A grandmothers tale
A grandmothers tale

A grandmother’s tale: Escape from Syria

Tears form when Mona, 60, thinks about her life in the rural Syrian village she had lived in her entire life. She has not seen or heard from her eldest son since April 2014 when he disappeared from their village in Tal Maleed, North Country side of Aleppo. His three children, aged three, four and five are now her responsibility. The eldest is disabled and unable to walk. So too is her husband, 67 years of age; blind, mentally and physically made handicapped after suffering a massive heart attack and stroke during a night sheltering from heavy bombardment in Syria.
 
 

From Turkey

Aside from the clothes she wore the night she made the frightening crossing into Turkey, she does not have a single possession from her life in Syria. She cannot even speak the same language as those in her new country of refuge.
Each day she said has been a battle for survival since war broke out in Syria. Getting her family to safety in Turkey, trying to find refuge and a means to live, now her only focus. She no longer allows herself to dream about being able to return home to Syria.

Mona and her family were living in a public park and reliant on food handouts when the Danish Refugee Council (DRC) found her December 9, 2014. Having used all her meager savings to pay someone to drive her to the Turkish border so her husband could lie in the back of the car and  grandchildren children would not have to make a journey that so many must do on foot, Mona did not have a cent when she finally arrived in Turkey.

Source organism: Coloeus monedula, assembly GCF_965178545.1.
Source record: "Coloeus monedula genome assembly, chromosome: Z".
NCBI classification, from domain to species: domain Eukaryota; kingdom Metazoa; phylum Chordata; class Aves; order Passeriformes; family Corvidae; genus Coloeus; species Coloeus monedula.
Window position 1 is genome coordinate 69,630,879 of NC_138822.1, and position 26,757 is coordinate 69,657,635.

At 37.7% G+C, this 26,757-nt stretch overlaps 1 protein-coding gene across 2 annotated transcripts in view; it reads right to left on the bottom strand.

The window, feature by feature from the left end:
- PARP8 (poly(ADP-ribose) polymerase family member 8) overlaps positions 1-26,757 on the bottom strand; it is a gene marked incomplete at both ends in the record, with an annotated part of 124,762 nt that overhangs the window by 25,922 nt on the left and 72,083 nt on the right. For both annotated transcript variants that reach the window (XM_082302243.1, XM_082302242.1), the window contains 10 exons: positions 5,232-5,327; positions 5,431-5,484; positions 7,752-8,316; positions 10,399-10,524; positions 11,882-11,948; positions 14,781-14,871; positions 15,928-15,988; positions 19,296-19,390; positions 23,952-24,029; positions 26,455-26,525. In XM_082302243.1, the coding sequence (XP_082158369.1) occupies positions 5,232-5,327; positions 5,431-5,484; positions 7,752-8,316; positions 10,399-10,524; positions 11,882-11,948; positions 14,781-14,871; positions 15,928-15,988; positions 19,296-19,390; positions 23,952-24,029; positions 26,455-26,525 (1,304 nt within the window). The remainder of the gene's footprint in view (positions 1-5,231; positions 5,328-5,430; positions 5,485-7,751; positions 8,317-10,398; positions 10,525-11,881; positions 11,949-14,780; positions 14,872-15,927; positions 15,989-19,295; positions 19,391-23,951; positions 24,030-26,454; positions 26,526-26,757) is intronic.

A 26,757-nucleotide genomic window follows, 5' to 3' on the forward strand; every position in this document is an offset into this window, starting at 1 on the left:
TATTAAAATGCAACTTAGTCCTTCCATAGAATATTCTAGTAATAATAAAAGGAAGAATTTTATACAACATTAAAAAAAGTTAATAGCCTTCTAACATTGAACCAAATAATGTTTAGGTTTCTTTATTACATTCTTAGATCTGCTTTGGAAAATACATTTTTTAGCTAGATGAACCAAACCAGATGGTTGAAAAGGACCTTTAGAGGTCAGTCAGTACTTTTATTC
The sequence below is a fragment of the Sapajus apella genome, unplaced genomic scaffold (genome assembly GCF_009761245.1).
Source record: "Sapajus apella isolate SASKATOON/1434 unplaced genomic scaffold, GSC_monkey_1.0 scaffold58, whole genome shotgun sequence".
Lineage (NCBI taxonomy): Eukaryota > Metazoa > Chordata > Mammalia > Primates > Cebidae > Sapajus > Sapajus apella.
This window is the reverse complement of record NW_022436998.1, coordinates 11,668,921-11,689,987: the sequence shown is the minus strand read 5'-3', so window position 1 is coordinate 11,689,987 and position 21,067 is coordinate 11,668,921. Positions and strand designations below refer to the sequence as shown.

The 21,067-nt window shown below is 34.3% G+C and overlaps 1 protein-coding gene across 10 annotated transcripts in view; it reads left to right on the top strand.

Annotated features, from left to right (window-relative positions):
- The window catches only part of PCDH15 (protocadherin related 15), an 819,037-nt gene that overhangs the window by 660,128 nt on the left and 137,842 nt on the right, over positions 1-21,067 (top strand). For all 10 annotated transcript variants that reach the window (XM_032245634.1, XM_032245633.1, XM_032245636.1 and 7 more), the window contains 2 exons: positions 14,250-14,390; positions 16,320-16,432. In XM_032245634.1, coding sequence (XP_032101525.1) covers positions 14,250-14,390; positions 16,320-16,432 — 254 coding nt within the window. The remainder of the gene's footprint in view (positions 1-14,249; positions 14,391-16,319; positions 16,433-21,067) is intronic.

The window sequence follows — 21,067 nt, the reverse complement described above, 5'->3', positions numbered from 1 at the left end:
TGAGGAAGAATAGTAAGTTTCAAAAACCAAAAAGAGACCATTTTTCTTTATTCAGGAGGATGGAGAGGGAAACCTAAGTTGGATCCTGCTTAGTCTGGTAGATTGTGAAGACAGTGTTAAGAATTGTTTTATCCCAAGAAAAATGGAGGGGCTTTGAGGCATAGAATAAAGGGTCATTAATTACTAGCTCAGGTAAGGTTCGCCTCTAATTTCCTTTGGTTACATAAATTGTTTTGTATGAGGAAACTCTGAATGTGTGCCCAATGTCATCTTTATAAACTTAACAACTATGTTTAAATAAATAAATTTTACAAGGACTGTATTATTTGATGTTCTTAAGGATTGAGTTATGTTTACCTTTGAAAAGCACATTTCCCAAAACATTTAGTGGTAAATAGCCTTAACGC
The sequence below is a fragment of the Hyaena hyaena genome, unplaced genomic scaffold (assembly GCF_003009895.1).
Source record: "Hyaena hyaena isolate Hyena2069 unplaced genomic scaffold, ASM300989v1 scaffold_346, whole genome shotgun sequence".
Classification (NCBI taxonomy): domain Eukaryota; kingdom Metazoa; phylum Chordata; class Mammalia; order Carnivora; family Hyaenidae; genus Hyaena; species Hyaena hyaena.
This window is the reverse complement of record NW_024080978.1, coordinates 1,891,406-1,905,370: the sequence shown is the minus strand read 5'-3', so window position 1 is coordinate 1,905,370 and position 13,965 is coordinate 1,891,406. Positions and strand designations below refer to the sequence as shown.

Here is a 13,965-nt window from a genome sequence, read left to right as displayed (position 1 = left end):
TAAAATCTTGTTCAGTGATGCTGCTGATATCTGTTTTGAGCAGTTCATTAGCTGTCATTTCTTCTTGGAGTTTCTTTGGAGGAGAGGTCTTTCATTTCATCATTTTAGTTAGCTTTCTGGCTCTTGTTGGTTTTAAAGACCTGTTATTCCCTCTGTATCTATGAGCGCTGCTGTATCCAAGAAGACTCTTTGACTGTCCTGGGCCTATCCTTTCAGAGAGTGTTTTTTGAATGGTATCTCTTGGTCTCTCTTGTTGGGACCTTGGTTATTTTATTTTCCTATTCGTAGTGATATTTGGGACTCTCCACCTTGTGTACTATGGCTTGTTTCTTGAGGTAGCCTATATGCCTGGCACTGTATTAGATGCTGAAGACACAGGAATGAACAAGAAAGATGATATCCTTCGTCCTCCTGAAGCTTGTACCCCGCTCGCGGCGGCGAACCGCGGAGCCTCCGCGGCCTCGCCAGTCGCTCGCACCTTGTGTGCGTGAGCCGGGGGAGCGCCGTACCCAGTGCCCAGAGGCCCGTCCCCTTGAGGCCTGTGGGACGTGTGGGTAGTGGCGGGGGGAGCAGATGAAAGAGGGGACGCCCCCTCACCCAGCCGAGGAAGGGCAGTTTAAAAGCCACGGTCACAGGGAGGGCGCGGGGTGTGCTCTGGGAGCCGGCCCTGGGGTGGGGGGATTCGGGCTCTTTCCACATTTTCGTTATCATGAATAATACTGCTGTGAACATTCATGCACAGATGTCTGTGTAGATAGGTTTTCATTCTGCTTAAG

Through the European Commission for Humanitarian Aid (ECHO) funded DRC-Turkey Special Needs Fund (SNF), Mona has been given support to pay for medical treatment for her grandchildren and husband, blankets and basic home items, hygiene kits and been assisted to find a safe roof for her family’s head. Paying the US150/month rent remains a struggle. Her second son joined the family from Syria earlier this year. He collects rubbish on the street and recycles it. This has covered the rent to date.

The funds enabled Mona to also buy her husband a wheelchair. After four years being bound to a bed, he is now mobile.

“You can lose hope when you are alone. DRC has kept that in me,” Mona says.

The SNF fund is open to referral from agencies seeks to help those most vulnerable and ones that can often fall out of the help system. It specifically targets people with disabilities, women and children and risk, the elderly, single-male households and large families hosting other Syrian families. Once families have been assisted, follow-up home visits are an important part of the program.

From October 2014 to May 2015, the European Commission for Humanitarian Aid and Civil Protection (ECHO) has supported over 1000 Syrian households in southern Turkey, providing direct assistance to vulnerable Syrian refugees displaced by the ongoing conflict.

*Names have been changed to protect identity.